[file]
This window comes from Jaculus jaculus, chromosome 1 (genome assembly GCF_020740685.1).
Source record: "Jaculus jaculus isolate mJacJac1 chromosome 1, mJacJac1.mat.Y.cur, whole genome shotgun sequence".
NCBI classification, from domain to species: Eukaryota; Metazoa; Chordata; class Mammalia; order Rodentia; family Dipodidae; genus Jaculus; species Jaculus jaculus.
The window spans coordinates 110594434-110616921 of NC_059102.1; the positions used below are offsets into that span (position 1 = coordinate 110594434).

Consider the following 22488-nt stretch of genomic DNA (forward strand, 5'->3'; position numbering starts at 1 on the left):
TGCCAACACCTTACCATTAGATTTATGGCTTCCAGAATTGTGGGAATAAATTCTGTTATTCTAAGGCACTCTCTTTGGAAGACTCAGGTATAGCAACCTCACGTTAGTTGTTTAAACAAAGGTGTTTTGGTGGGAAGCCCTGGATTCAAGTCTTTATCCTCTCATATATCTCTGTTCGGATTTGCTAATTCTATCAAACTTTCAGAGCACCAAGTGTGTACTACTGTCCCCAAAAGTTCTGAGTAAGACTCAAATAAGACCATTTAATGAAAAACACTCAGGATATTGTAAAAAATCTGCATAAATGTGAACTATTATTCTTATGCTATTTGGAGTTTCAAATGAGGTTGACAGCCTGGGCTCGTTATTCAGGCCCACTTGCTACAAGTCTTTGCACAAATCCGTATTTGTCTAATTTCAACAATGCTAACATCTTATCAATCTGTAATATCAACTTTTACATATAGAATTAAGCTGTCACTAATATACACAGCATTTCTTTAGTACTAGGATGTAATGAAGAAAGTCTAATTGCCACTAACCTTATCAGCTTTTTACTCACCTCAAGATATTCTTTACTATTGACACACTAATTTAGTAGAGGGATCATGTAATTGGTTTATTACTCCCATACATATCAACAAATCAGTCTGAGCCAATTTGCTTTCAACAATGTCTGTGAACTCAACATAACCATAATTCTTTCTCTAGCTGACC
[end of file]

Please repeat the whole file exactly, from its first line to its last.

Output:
This window comes from Jaculus jaculus, chromosome 1 (genome assembly GCF_020740685.1).
Source record: "Jaculus jaculus isolate mJacJac1 chromosome 1, mJacJac1.mat.Y.cur, whole genome shotgun sequence".
NCBI classification, from domain to species: Eukaryota; Metazoa; Chordata; class Mammalia; order Rodentia; family Dipodidae; genus Jaculus; species Jaculus jaculus.
The window spans coordinates 110594434-110616921 of NC_059102.1; the positions used below are offsets into that span (position 1 = coordinate 110594434).

Consider the following 22488-nt stretch of genomic DNA (forward strand, 5'->3'; position numbering starts at 1 on the left):
TGCCAACACCTTACCATTAGATTTATGGCTTCCAGAATTGTGGGAATAAATTCTGTTATTCTAAGGCACTCTCTTTGGAAGACTCAGGTATAGCAACCTCACGTTAGTTGTTTAAACAAAGGTGTTTTGGTGGGAAGCCCTGGATTCAAGTCTTTATCCTCTCATATATCTCTGTTCGGATTTGCTAATTCTATCAAACTTTCAGAGCACCAAGTGTGTACTACTGTCCCCAAAAGTTCTGAGTAAGACTCAAATAAGACCATTTAATGAAAAACACTCAGGATATTGTAAAAAATCTGCATAAATGTGAACTATTATTCTTATGCTATTTGGAGTTTCAAATGAGGTTGACAGCCTGGGCTCGTTATTCAGGCCCACTTGCTACAAGTCTTTGCACAAATCCGTATTTGTCTAATTTCAACAATGCTAACATCTTATCAATCTGTAATATCAACTTTTACATATAGAATTAAGCTGTCACTAATATACACAGCATTTCTTTAGTACTAGGATGTAATGAAGAAAGTCTAATTGCCACTAACCTTATCAGCTTTTTACTCACCTCAAGATATTCTTTACTATTGACACACTAATTTAGTAGAGGGATCATGTAATTGGTTTATTACTCCCATACATATCAACAAATCAGTCTGAGCCAATTTGCTTTCAACAATGTCTGTGAACTCAACATAACCATAATTCTTTCTCTAGCTGACC